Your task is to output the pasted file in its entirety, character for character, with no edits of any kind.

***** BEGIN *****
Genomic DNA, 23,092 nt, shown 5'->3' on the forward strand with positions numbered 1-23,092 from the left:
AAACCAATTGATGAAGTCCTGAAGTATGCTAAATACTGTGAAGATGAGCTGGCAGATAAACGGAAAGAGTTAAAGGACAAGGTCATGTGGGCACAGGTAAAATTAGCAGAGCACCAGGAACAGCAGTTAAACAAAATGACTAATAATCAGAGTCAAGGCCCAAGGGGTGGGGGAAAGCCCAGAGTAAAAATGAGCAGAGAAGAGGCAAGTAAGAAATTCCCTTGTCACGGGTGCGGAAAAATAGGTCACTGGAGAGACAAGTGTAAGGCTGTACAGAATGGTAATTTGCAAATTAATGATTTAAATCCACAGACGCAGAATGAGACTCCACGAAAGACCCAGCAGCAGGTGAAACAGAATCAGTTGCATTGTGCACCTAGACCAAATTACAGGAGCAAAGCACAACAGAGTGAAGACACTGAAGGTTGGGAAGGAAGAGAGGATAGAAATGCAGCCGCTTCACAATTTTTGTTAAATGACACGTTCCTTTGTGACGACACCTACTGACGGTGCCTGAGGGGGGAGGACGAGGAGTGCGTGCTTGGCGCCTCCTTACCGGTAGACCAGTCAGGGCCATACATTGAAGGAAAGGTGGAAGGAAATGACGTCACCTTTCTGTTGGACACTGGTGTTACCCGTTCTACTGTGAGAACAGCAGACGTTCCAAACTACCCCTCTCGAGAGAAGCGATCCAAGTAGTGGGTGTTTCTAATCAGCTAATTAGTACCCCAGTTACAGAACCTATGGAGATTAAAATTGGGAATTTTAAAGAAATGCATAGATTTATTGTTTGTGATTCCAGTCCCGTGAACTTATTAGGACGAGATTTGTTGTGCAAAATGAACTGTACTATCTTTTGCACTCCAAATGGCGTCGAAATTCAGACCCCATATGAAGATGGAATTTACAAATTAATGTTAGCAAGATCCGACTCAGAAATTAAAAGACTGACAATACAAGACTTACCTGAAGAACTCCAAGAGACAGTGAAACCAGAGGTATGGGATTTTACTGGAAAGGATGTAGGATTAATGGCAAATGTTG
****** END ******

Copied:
Genomic DNA, 23,092 nt, shown 5'->3' on the forward strand with positions numbered 1-23,092 from the left:
AAACCAATTGATGAAGTCCTGAAGTATGCTAAATACTGTGAAGATGAGCTGGCAGATAAACGGAAAGAGTTAAAGGACAAGGTCATGTGGGCACAGGTAAAATTAGCAGAGCACCAGGAACAGCAGTTAAACAAAATGACTAATAATCAGAGTCAAGGCCCAAGGGGTGGGGGAAAGCCCAGAGTAAAAATGAGCAGAGAAGAGGCAAGTAAGAAATTCCCTTGTCACGGGTGCGGAAAAATAGGTCACTGGAGAGACAAGTGTAAGGCTGTACAGAATGGTAATTTGCAAATTAATGATTTAAATCCACAGACGCAGAATGAGACTCCACGAAAGACCCAGCAGCAGGTGAAACAGAATCAGTTGCATTGTGCACCTAGACCAAATTACAGGAGCAAAGCACAACAGAGTGAAGACACTGAAGGTTGGGAAGGAAGAGAGGATAGAAATGCAGCCGCTTCACAATTTTTGTTAAATGACACGTTCCTTTGTGACGACACCTACTGACGGTGCCTGAGGGGGGAGGACGAGGAGTGCGTGCTTGGCGCCTCCTTACCGGTAGACCAGTCAGGGCCATACATTGAAGGAAAGGTGGAAGGAAATGACGTCACCTTTCTGTTGGACACTGGTGTTACCCGTTCTACTGTGAGAACAGCAGACGTTCCAAACTACCCCTCTCGAGAGAAGCGATCCAAGTAGTGGGTGTTTCTAATCAGCTAATTAGTACCCCAGTTACAGAACCTATGGAGATTAAAATTGGGAATTTTAAAGAAATGCATAGATTTATTGTTTGTGATTCCAGTCCCGTGAACTTATTAGGACGAGATTTGTTGTGCAAAATGAACTGTACTATCTTTTGCACTCCAAATGGCGTCGAAATTCAGACCCCATATGAAGATGGAATTTACAAATTAATGTTAGCAAGATCCGACTCAGAAATTAAAAGACTGACAATACAAGACTTACCTGAAGAACTCCAAGAGACAGTGAAACCAGAGGTATGGGATTTTACTGGAAAGGATGTAGGATTAATGGCAAATGTTG